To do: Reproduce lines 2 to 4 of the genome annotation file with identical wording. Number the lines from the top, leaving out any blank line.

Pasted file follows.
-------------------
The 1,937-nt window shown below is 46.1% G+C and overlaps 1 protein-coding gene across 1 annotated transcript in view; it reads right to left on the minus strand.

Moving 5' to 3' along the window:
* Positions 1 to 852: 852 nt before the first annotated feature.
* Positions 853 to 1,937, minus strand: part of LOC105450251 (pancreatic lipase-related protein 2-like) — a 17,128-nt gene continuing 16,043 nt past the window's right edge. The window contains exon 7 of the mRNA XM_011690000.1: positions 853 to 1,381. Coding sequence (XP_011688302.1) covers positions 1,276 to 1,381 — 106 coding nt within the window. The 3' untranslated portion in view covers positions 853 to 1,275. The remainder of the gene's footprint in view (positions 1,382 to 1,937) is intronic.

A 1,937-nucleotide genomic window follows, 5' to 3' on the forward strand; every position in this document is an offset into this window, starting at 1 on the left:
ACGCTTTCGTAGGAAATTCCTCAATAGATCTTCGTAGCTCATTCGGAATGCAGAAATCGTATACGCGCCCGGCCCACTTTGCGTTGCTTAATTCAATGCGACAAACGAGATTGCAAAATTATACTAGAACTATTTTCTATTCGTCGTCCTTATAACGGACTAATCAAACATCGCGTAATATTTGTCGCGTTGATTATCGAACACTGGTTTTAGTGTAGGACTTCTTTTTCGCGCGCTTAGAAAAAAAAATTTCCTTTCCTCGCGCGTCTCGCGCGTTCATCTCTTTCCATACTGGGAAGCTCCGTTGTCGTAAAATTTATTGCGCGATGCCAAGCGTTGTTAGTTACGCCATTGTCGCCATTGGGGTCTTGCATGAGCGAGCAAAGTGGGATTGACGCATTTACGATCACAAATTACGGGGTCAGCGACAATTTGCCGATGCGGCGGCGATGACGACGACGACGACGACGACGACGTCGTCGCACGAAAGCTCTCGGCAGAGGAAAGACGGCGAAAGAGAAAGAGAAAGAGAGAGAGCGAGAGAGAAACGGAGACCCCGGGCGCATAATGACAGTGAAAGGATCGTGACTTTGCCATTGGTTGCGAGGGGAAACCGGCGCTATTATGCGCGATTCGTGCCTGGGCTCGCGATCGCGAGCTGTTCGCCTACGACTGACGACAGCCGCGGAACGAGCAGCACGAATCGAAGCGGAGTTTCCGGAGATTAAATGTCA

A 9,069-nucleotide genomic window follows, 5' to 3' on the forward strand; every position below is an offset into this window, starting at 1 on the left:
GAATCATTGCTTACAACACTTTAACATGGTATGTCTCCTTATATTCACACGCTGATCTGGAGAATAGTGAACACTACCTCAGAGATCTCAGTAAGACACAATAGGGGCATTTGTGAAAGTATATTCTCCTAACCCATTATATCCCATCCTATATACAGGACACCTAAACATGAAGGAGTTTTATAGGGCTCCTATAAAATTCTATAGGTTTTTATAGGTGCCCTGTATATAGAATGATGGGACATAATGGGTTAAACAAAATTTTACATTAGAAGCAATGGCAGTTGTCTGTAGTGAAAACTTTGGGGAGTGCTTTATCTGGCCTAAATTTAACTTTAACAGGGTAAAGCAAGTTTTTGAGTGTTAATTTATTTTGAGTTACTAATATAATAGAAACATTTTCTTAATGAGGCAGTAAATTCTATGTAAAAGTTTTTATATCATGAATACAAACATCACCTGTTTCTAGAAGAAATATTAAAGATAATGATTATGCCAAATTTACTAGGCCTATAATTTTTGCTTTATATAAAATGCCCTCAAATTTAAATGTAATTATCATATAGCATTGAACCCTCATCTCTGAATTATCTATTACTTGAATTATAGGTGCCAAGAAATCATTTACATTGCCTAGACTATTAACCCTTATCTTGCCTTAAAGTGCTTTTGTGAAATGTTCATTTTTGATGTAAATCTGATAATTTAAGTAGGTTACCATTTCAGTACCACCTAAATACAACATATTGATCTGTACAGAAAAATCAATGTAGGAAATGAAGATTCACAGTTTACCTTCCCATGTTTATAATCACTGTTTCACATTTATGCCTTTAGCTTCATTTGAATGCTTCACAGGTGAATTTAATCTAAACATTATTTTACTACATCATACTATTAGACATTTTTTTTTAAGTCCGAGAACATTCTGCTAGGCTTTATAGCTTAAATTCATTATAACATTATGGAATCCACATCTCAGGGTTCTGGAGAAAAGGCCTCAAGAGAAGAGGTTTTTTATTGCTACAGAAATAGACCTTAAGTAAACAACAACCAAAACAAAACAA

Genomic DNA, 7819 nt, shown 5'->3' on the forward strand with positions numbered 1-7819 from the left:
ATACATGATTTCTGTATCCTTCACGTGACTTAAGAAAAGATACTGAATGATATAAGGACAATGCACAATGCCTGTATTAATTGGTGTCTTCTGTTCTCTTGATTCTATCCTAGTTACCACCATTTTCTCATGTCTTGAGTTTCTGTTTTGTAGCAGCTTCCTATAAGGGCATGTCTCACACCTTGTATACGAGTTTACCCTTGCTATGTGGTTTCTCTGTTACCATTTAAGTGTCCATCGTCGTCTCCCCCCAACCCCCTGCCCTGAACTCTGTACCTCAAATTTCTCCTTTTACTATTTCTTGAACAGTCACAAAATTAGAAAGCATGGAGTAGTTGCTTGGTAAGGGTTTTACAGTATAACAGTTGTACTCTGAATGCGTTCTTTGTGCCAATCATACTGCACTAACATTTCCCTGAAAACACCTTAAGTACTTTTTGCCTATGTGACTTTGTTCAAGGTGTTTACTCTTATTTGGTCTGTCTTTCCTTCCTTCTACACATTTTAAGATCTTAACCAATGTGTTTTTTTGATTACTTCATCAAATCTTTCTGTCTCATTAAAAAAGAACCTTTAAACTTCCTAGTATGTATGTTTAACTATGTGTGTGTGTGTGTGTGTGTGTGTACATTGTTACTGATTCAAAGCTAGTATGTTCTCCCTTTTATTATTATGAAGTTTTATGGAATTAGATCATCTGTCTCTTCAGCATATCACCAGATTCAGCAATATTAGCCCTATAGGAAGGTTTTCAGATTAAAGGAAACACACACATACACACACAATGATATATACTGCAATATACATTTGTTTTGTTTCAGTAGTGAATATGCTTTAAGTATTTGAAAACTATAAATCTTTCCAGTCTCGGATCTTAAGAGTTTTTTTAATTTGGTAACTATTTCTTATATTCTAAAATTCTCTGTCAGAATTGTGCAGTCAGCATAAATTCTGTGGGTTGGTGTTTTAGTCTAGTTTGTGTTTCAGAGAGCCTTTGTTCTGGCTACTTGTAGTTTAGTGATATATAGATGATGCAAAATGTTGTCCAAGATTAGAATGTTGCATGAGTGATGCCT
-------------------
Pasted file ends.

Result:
Moving 5' to 3' along the window:
* Positions 1 to 852: 852 nt before the first annotated feature.
* Positions 853 to 1,937, minus strand: part of LOC105450251 (pancreatic lipase-related protein 2-like) — a 17,128-nt gene continuing 16,043 nt past the window's right edge. The window contains exon 7 of the mRNA XM_011690000.1: positions 853 to 1,381. Coding sequence (XP_011688302.1) covers positions 1,276 to 1,381 — 106 coding nt within the window. The 3' untranslated portion in view covers positions 853 to 1,275. The remainder of the gene's footprint in view (positions 1,382 to 1,937) is intronic.